Monday, September 21, 2009

Niebuhr in Detroit: The Strange Fascination of War

It's worth remembering that the USA has been involved in twin wars of occupation for six years (add another two for Afghanistan) -- and counting. That's a long time without a break, by any standards. It's with these conflicts in mind that Reinhold Niebuhr's Leaves from the Notebook of a Tamed Cynic (1929/1930), written in Detroit, remains very relevant.

I. Detroit, 1918, during The Great War.

I can see one element in this strange fascination of war which men have not adequately noted. It reduces life to simple terms. The modern man lives in such a complex world that one wonders how his sanity is maintained as well as it is.

Every moral venture, every social situation and every practical problem involves a whole series of conflicting loyalties, and a man may never be quite sure that he is right in giving himself to the one as against the other. Shall he be just and sacrifice love? Shall he strive for beauty and do it by gaining the social privileges which destroy his sense of fellowship with the under-privileged? Shall he serve his family and neglect the state? Or be patriotic to the detriment of the great family of mankind? Shall he be diligent at the expense of his health? Or keep healthy at the expense of the great cause in which he is interested? Shall he be truthful and therefore cruel? Or shall he be kind and therefore a little soft? Shall he strive for the amenities of life and make life less robust in the process? Or shall he make courage the ultimate virtue and brush aside the virtues which a stable and therefore soft society has cultivated?

Out of this mesh of conflicting claims, interests, loyalties, ideals, values and communities, he is rescued by the psychology of war which invests the state at least a momentary priority over all other communities . . .

I talked to a young captain at camp last week who told me how happy he was in the army because he had "found himself" in military service. Our further conversation led me to suspect that it was this simplification of life which had really brought him happiness; that and his love of authority. . .

II. The Obama connection

On April 25, 2007, David Brooks, moderate conservative columnist for the New York Times, interviewed then candidate Barack Obama:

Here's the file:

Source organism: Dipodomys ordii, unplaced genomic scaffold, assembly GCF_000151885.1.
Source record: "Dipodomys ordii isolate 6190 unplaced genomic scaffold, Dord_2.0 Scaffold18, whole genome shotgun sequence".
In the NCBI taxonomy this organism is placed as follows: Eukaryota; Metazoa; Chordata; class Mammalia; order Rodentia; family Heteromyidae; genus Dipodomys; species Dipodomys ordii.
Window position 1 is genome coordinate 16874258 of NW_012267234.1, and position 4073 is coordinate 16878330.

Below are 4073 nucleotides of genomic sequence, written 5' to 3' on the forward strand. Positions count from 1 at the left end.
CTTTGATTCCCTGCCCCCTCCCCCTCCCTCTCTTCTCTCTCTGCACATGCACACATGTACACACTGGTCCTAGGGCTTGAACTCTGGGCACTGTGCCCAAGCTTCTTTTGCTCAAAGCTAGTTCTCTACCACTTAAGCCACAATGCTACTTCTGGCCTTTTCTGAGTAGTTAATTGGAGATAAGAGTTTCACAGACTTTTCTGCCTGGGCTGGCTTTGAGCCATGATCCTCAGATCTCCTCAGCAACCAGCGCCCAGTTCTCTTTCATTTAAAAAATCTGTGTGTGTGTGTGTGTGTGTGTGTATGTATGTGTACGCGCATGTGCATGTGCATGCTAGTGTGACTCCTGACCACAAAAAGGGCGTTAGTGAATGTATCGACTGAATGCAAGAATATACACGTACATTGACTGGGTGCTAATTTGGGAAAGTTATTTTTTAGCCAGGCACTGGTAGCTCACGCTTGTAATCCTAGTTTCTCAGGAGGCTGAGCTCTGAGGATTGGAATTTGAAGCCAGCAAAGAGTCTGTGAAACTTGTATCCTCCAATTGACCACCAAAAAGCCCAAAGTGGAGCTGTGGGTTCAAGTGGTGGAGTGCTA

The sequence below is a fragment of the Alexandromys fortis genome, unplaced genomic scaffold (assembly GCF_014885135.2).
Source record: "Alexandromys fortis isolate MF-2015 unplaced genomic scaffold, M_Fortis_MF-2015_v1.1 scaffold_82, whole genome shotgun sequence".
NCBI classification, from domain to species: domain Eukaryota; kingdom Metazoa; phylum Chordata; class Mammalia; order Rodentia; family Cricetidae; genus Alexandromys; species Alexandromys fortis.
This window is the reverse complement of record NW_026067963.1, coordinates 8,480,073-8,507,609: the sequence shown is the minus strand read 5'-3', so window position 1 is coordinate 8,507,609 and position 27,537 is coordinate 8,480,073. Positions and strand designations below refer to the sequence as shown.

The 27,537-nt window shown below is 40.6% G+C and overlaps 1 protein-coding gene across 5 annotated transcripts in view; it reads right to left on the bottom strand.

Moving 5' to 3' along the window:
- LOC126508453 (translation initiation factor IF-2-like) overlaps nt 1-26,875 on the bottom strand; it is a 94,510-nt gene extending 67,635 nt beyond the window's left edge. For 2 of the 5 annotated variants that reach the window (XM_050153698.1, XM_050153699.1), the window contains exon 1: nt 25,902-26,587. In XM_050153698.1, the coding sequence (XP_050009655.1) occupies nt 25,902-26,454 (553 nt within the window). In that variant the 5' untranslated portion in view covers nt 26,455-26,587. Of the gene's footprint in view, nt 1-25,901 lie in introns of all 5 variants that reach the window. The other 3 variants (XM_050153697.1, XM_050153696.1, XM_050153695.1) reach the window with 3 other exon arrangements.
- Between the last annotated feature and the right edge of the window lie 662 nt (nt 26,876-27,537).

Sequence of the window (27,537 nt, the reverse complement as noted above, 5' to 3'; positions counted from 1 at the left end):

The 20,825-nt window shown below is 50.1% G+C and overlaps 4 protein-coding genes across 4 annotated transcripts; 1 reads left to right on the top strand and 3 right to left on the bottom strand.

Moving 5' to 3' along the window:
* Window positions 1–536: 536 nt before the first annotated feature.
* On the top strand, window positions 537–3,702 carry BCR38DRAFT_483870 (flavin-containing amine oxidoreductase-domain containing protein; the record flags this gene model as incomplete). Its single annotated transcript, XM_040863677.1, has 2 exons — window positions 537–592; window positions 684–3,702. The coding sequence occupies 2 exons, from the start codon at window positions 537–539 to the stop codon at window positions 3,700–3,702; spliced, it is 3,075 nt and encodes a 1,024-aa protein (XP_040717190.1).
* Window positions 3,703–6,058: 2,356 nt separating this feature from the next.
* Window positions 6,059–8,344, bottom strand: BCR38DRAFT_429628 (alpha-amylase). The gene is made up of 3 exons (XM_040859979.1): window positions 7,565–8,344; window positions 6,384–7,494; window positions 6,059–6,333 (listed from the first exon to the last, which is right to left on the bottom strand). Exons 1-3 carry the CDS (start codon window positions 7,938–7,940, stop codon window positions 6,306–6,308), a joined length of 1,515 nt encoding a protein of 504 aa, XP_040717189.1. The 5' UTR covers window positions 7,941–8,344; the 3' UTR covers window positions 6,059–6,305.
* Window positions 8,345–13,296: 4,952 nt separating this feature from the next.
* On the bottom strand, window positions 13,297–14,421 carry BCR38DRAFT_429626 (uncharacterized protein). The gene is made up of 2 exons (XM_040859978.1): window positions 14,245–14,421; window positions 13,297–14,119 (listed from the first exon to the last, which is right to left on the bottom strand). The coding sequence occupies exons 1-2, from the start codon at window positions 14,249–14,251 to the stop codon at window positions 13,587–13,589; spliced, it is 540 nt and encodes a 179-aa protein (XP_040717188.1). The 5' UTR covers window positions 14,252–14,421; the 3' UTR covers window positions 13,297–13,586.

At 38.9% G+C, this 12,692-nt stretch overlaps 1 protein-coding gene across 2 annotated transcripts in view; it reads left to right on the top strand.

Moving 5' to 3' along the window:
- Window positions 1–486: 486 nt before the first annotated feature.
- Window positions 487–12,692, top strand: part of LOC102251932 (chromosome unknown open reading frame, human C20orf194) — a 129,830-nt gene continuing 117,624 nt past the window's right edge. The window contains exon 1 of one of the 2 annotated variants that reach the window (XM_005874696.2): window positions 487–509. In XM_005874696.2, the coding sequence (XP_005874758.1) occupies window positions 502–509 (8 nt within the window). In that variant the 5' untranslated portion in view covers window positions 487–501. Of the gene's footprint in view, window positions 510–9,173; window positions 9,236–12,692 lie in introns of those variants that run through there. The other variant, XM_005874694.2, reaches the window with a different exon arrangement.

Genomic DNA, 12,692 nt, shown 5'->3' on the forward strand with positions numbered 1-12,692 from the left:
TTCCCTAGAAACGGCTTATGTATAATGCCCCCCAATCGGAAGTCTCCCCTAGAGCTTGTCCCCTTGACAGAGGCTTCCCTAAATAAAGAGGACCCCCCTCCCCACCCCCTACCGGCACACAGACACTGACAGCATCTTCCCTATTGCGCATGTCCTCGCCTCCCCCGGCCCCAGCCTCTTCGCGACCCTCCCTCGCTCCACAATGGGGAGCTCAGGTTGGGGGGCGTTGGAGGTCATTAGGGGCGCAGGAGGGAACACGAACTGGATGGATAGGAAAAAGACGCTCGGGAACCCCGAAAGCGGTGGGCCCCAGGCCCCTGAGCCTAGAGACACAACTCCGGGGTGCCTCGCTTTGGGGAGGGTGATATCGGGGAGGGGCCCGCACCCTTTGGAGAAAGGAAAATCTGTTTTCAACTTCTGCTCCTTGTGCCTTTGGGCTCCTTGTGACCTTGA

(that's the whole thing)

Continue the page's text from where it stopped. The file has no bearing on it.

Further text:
"Out of the blue I asked, 'Have you ever read Reinhold Niebuhr?'

[Obama's response:] 'I love him. He’s one of my favorite philosophers.'

So I asked, What do you take away from him?

'I take away,' Obama answered in a rush of words, 'the compelling idea that there’s serious evil in the world, and hardship and pain. And we should be humble and modest in our belief we can eliminate those things. But we shouldn’t use that as an excuse for cynicism and inaction. I take away . . . the sense we have to make these efforts knowing they are hard, and not swinging from naïve idealism to bitter realism.'

My first impression was that for a guy who’s spent the last few months fund-raising, and who was walking off the Senate floor as he spoke, that’s a pretty good off-the-cuff summary of Niebuhr’s The Irony of American History. My second impression is that his campaign is an attempt to thread the Niebuhrian needle, and it’s really interesting to watch. . ."
(David Brooks, "Obama, Gospel and Verse," New York Times, 4/26/2007)

Today's Rune: Journey.


the walking man said...

I am fairly certain that because since WWII the world has changed to the global model of economic that the philosophy that is currently guiding it is going to be a failed model, but that which replaces it has not been thought of nor writ yet. I think that there is a huge train wreck a coming down the tracks and very possibly a global conflagration is not really that far off. Think about how them who hold debt are going to collect from basically bankrupt countries.

Charles Gramlich said...

Any time we try to walk a good line in the world among other people we are threading the needle.

Erik Donald France said...

Well, gentleman, it's all interesting, eh?

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